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In the intervals of the council, Brbeuf 118 discoursed to the crowd of chiefs on the wonders of the visible heavens,the sun, the moon, the stars, and the planets. They were inclined to believe what he told them; for he had lately, to their great amazement, accurately predicted an eclipse. From the fires above he passed to the fires beneath, till the listeners stood aghast at his hideous pictures of the flames of perdition,the only species of Christian instruction which produced any perceptible effect on this unpromising auditory.
 Procs Verbal de la Prise de Possession du Pays des Arkansas, 14 Mars, 1682. * See the correspondence in N. Y. Col. Docs. III. 118-156.
More than twenty editions of Hennepin's travels appeared, in French, English, Dutch, German, Italian, and Spanish. Most of them include the mendacious narrative of the pretended descent of the Mississippi. For a list of them, see Hist. Mag., i. 346; ii. 24.
The united parties soon after reached Montreal; but the Hurons refused to remain in a spot so exposed to the Iroquois. Accordingly, they all descended the St. Lawrence, and at length, on the twenty-eighth of July, reached Quebec. Here the Ursulines, the hospital nuns, and the inhabitants taxed their resources to the utmost to provide food and shelter for the exiled Hurons. Their good will exceeded their power; for food was scarce at Quebec, and the Jesuits themselves had to bear the chief burden of keeping the sufferers alive. 
 The above particulars of Garnier's death rest on the evidence of a Christian Huron woman, named Marthe, who saw him shot down, and also saw his attempt to reach the dying Indian. She was herself struck down immediately after with a war-club, but remained alive, and escaped in the confusion. She died three months later, at Isle St. Joseph, from the effects of the injuries she had received, after reaffirming the truth of her story to Ragueneau, who was with her, and who questioned her on the subject. (Mmoires touchant la Mort et les Vertus des Pres Garnier, etc., MS.). Ragueneau also speaks of her in Relation des Hurons, 1650, 9.The priests Grelon and Garreau found the body stripped naked, with three gunshot wounds in the abdomen and thigh, and two deep hatchet wounds in the head.The colony could not increase. The company of merchants, though pledged to promote its growth, did what they could to prevent it. They were fur-traders, and the interests of the fur-trade are always opposed to those of settlement and population. They feared, too, and with reason, that their monopoly might be suddenly revoked, like that of De Monts, and they thought only of making profit from it while it lasted. They had no permanent stake in the country; nor had the men in their employ, who formed nearly all the scanty population of Canada. Few, if any, of these had brought wives to the colony, and none of them thought of cultivating the soil. They formed a floating population, kept from starving by yearly supplies from France.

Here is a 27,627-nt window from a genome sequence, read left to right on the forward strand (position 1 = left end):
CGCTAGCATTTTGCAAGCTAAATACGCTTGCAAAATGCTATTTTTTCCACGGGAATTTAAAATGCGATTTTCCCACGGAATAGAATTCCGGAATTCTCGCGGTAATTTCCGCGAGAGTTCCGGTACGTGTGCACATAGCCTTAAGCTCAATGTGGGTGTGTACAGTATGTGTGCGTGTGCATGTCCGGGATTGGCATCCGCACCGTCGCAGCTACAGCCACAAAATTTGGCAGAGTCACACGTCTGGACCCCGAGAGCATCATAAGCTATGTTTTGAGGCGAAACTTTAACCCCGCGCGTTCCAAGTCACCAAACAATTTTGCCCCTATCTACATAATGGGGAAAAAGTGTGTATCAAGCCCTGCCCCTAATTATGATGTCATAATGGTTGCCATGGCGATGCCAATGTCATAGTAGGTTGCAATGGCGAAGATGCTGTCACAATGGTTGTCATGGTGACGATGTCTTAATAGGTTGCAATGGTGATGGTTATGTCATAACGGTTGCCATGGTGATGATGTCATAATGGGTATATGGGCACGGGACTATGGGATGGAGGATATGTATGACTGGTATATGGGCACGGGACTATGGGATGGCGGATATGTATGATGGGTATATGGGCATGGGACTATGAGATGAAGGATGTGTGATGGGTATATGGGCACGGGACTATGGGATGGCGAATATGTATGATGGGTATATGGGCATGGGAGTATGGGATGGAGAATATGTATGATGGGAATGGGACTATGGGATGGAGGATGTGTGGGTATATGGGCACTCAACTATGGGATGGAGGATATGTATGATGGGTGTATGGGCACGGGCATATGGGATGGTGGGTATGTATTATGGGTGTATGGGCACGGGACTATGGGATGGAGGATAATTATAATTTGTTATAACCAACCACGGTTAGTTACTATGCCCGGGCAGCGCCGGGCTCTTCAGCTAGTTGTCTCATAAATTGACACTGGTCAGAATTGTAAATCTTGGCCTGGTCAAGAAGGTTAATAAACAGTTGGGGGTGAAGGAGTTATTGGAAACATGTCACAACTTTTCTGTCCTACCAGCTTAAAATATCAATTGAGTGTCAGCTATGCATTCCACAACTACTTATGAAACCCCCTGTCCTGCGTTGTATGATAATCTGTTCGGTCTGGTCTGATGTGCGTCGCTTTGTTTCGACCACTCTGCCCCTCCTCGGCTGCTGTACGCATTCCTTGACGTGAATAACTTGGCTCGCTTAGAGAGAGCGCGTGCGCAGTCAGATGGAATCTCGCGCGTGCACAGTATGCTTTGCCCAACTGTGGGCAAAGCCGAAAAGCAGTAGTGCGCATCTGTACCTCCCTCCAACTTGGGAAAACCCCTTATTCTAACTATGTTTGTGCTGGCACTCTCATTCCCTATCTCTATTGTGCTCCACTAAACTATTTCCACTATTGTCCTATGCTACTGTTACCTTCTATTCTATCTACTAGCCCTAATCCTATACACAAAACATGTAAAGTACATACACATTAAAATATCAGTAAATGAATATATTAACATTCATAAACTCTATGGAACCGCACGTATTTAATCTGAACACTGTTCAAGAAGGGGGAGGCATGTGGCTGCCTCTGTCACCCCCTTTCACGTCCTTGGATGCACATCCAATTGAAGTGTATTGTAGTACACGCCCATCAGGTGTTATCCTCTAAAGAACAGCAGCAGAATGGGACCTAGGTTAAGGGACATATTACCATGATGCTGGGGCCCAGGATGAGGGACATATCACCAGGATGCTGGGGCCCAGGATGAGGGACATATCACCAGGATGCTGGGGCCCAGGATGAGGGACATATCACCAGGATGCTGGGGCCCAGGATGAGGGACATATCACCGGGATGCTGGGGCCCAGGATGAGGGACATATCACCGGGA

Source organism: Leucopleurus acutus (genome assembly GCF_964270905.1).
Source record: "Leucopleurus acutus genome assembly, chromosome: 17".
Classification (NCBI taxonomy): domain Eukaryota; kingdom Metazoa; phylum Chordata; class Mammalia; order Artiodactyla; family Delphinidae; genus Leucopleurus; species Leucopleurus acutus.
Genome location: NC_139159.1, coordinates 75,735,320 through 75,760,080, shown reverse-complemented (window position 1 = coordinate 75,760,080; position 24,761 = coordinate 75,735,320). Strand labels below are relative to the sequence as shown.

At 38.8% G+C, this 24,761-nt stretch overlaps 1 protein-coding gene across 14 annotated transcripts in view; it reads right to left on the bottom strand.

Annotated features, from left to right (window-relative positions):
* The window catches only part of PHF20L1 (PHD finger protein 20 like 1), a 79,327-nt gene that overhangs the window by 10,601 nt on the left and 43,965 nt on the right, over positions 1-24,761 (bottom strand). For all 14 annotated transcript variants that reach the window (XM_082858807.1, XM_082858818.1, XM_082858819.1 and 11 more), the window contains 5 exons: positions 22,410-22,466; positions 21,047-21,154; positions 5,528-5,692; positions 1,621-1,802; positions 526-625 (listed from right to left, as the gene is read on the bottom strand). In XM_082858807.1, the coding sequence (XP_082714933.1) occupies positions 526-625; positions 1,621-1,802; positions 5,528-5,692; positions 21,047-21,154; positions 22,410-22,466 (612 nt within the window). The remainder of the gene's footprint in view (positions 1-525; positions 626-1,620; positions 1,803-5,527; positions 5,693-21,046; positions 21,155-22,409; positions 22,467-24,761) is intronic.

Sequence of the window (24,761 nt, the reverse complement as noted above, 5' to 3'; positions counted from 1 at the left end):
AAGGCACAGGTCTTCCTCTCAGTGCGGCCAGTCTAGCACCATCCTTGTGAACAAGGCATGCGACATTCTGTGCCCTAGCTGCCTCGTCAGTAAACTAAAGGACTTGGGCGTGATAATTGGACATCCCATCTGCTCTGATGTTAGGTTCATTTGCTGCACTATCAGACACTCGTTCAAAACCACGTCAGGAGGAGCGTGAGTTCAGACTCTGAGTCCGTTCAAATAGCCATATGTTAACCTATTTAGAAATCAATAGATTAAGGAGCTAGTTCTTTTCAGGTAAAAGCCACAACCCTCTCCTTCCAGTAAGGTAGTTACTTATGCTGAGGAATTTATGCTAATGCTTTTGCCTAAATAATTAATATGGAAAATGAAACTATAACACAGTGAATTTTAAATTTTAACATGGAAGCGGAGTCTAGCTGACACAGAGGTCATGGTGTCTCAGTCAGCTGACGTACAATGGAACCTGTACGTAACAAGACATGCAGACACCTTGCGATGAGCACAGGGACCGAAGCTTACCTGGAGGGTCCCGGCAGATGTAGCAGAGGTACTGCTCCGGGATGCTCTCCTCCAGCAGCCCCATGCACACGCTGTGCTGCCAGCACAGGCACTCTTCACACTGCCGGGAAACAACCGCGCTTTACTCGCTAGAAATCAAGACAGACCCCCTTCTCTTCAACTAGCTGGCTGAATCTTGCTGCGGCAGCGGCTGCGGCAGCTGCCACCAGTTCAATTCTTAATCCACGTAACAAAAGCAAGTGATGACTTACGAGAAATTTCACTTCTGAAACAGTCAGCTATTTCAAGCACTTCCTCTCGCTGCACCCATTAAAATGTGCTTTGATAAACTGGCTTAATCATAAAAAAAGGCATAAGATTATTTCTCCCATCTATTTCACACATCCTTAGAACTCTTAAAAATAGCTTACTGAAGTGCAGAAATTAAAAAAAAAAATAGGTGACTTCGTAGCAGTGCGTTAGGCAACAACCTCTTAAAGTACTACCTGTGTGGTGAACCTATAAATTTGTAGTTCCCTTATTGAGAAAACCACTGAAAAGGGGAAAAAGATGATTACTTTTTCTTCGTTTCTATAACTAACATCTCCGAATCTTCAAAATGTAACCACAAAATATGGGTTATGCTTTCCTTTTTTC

de la Chrtient Lettre au 7 Oct., 1665.